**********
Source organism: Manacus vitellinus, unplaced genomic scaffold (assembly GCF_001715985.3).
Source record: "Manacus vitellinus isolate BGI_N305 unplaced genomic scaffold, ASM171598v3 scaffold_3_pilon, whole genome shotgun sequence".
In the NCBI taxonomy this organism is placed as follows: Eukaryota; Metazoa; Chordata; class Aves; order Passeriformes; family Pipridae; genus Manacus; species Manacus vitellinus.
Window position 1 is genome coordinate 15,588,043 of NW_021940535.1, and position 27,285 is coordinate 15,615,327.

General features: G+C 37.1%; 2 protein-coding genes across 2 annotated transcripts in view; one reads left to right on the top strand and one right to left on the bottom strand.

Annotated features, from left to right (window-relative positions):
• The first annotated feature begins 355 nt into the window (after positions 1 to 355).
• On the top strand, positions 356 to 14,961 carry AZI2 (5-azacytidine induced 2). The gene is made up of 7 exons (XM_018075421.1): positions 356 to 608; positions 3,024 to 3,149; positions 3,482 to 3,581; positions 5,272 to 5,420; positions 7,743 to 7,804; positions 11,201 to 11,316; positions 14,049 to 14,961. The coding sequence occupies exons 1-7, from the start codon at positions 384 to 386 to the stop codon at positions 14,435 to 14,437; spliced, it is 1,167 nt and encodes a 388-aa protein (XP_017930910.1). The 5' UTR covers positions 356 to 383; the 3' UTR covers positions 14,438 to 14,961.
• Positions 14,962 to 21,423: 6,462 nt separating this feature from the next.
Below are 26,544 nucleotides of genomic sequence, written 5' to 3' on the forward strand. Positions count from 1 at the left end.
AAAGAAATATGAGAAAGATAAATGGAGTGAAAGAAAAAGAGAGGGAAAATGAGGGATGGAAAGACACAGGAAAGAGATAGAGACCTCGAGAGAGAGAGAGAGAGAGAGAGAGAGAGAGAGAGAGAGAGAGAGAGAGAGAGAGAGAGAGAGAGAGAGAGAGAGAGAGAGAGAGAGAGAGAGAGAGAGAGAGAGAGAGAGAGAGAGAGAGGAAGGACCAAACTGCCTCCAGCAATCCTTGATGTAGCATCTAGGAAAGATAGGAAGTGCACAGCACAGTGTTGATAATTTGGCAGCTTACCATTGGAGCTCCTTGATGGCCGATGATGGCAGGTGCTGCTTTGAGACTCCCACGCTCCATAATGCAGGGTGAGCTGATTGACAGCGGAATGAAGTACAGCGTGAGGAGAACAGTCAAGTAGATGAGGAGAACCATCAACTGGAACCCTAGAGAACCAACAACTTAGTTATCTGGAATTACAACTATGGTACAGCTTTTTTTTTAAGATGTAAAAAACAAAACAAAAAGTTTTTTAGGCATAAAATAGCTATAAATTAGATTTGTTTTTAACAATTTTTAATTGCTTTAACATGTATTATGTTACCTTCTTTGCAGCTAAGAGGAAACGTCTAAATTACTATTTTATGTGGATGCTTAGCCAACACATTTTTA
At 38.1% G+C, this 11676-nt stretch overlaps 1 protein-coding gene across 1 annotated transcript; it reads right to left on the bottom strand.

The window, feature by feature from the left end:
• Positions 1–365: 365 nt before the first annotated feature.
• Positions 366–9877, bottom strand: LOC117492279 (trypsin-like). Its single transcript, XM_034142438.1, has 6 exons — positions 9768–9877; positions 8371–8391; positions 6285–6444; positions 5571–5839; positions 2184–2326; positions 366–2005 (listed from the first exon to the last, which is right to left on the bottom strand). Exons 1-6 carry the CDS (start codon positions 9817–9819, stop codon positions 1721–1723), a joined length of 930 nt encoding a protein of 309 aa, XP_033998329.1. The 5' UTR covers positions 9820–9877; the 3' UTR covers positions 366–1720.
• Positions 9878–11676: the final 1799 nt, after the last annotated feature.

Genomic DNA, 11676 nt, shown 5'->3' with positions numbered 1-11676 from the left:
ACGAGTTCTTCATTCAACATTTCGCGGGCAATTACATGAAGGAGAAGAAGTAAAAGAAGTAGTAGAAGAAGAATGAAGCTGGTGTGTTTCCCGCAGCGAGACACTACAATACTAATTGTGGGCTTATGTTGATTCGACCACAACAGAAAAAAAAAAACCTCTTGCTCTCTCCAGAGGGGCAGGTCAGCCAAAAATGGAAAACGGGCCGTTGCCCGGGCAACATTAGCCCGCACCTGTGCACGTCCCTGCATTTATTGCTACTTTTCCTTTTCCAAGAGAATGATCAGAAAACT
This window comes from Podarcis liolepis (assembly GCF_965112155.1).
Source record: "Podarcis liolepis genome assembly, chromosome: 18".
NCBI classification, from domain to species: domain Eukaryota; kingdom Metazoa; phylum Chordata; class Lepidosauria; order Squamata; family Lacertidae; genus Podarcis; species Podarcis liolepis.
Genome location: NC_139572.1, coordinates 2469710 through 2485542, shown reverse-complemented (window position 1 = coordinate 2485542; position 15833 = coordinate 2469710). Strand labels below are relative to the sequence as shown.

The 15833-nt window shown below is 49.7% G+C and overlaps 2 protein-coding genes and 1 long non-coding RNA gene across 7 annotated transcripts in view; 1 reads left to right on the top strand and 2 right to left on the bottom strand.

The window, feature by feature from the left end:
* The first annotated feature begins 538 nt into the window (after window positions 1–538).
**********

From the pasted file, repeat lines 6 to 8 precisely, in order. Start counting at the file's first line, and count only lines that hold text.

Annotated features, from left to right (window-relative positions):
• The first annotated feature begins 355 nt into the window (after positions 1 to 355).
• On the top strand, positions 356 to 14,961 carry AZI2 (5-azacytidine induced 2). The gene is made up of 7 exons (XM_018075421.1): positions 356 to 608; positions 3,024 to 3,149; positions 3,482 to 3,581; positions 5,272 to 5,420; positions 7,743 to 7,804; positions 11,201 to 11,316; positions 14,049 to 14,961. The coding sequence occupies exons 1-7, from the start codon at positions 384 to 386 to the stop codon at positions 14,435 to 14,437; spliced, it is 1,167 nt and encodes a 388-aa protein (XP_017930910.1). The 5' UTR covers positions 356 to 383; the 3' UTR covers positions 14,438 to 14,961.